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Temporary workers could miss out on equal rights


Temporary workers in the UK could miss out on equal rights to pay and pensions if the Government waters down the implementation of the EU Fixed-Term Contracts Directive, the TUC warned today (Tuesday).

Although the Government plans to comply with the 1999 Directive by next July, the TUC is concerned that equal treatment on pay and pensions may be excluded. The TUC also wants new laws to cover the increasing number of agency workers.

There are 1.7 million people in the UK on temporary contracts, ‘casuals’ or agency workers, 7% of the total workforce. Sixteen percent of temporary workers are now agency workers, compared with just 7% eight years ago.

In a survey, released today, of almost 200 unionised workplaces (who tend to have better terms and conditions), the TUC found:

  • 50% pay temporary workers on different pay rates compared with permanent workers (47% get less and just 3% get more)
  • 70% do not offer the same access to occupational pension schemes
  • 25% do not give access to contractual sick leave to temporary workers
  • 14% do not give holiday pay to temporary workers

The TUC survey, Permanent Rights for Temporary Workers, reveals a two tier temporary workforce emerging: those in high skilled, high tech sectors who are able to ‘play the field’ and a growing band of those at the lower end of the labour market who are often paid less, get worse terms and conditions and are worried about their job security.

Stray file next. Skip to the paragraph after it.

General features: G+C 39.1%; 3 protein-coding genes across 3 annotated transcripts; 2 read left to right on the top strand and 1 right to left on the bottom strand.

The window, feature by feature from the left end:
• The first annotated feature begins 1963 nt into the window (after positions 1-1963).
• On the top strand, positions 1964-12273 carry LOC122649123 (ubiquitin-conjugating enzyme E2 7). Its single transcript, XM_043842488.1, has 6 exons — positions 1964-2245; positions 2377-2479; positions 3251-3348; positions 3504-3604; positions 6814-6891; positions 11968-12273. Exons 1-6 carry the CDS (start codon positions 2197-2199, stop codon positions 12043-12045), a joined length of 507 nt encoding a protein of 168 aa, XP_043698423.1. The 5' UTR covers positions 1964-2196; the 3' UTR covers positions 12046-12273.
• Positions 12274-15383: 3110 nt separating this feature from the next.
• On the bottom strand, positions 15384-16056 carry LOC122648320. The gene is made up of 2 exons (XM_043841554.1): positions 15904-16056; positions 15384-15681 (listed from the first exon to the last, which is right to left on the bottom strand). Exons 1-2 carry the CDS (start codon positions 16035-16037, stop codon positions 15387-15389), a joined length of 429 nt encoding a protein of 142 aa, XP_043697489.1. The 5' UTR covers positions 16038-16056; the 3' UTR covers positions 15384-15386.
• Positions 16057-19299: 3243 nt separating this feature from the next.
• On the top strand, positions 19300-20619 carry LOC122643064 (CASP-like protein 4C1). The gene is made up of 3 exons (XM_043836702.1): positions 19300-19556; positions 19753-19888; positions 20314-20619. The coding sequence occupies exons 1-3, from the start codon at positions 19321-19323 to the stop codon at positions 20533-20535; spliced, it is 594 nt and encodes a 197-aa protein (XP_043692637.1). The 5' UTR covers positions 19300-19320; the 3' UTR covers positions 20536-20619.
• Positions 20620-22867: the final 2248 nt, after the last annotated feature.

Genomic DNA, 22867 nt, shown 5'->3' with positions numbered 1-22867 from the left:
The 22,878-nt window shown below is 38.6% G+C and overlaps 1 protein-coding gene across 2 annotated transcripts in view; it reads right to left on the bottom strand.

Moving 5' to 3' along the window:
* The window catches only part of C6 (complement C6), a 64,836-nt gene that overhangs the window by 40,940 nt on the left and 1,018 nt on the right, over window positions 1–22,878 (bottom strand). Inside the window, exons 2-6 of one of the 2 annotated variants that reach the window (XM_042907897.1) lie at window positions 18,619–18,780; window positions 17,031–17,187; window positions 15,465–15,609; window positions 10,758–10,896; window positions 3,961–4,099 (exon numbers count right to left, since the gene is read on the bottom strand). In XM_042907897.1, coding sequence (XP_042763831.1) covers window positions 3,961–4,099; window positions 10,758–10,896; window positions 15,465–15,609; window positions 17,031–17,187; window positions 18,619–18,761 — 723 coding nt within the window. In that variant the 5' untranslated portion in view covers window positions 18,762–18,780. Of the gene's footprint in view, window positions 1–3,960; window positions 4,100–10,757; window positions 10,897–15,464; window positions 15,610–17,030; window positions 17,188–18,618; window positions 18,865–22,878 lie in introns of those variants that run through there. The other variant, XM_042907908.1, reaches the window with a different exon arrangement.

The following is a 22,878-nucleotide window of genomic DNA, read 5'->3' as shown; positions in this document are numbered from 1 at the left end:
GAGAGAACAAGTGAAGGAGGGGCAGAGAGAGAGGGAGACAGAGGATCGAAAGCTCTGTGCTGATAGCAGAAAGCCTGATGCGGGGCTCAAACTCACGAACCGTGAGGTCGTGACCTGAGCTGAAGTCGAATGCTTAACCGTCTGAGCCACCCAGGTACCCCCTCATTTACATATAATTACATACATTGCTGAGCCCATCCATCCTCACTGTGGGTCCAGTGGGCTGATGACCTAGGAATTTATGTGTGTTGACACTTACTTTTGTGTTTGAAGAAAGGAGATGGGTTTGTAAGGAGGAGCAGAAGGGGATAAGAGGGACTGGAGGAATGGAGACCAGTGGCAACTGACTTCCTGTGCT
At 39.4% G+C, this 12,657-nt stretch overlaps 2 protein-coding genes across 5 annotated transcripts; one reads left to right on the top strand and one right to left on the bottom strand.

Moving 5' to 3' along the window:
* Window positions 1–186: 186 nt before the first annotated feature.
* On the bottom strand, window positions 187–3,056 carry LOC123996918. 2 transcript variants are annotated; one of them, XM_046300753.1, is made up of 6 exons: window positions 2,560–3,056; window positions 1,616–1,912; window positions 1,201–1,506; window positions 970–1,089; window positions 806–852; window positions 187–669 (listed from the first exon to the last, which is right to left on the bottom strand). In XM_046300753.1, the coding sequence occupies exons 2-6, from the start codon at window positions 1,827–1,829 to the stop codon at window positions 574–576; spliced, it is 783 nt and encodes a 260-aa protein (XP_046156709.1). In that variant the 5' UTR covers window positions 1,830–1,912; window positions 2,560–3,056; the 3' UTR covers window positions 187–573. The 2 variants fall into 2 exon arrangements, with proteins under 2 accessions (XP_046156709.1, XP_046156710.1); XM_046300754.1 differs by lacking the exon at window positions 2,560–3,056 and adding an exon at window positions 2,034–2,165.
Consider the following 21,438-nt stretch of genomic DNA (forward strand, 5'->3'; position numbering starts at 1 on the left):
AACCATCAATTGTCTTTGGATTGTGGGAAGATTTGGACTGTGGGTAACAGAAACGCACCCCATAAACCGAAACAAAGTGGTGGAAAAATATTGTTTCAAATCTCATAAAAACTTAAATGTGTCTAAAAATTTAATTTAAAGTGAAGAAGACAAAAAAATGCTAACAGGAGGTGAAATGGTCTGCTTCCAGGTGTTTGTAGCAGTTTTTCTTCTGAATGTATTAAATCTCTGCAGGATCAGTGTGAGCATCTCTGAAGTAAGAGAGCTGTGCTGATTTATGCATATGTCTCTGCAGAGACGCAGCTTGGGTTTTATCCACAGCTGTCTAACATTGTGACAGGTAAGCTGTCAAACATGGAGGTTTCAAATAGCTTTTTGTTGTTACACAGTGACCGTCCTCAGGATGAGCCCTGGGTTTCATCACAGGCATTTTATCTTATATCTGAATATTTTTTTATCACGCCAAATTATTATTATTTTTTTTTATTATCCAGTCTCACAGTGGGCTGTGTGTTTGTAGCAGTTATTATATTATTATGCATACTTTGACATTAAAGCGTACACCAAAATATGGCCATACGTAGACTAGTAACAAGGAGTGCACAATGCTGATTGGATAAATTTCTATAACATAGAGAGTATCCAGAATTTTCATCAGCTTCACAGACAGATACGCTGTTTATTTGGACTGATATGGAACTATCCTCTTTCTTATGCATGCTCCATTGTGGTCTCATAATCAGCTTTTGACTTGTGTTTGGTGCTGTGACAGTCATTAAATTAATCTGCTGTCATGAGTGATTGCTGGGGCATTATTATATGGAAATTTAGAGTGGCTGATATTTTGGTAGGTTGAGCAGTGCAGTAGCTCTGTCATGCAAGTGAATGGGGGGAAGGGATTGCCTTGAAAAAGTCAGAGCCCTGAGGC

The TUC found that 82% of workplaces surveyed had increased the number of people employed on temporary contracts in the last ten years. Reasons given for use of temporary workers include:

  • changing demand, including seasonal fluctuation (56%)
  • cost-cutting (22%)
  • deliberate management decisions to increase the ratio of temporary staff (20%)

Temporary work is growing among professionals, managers and technically qualified staff. Some of the biggest growth sectors for temporary work are in banking and finance, hotels and restaurants, further and higher education, transport and tourism.

Temporary workers are more likely to be:

  • women (54%)
  • part-time workers (47%)
  • under 30 (44%)
  • from ehnic minorities (11%)

John Monks, TUC General Secretary, said: “Some high skilled workers positively choose to do temporary work, welcoming the autonomy and flexibility provided by well paid short-term challenges. However, lower skilled workers increasingly find themselves trapped in temporary work that is comparatively low paid and leaves them without work-related benefits or job security.

“To get commitment from workers, they must feel they have some commitment from their employers. Constant worries about being laid off, lack of sick pay and access to pensions means a UK workforce that is treated mean and anything but keen. That can only be bad for business.”

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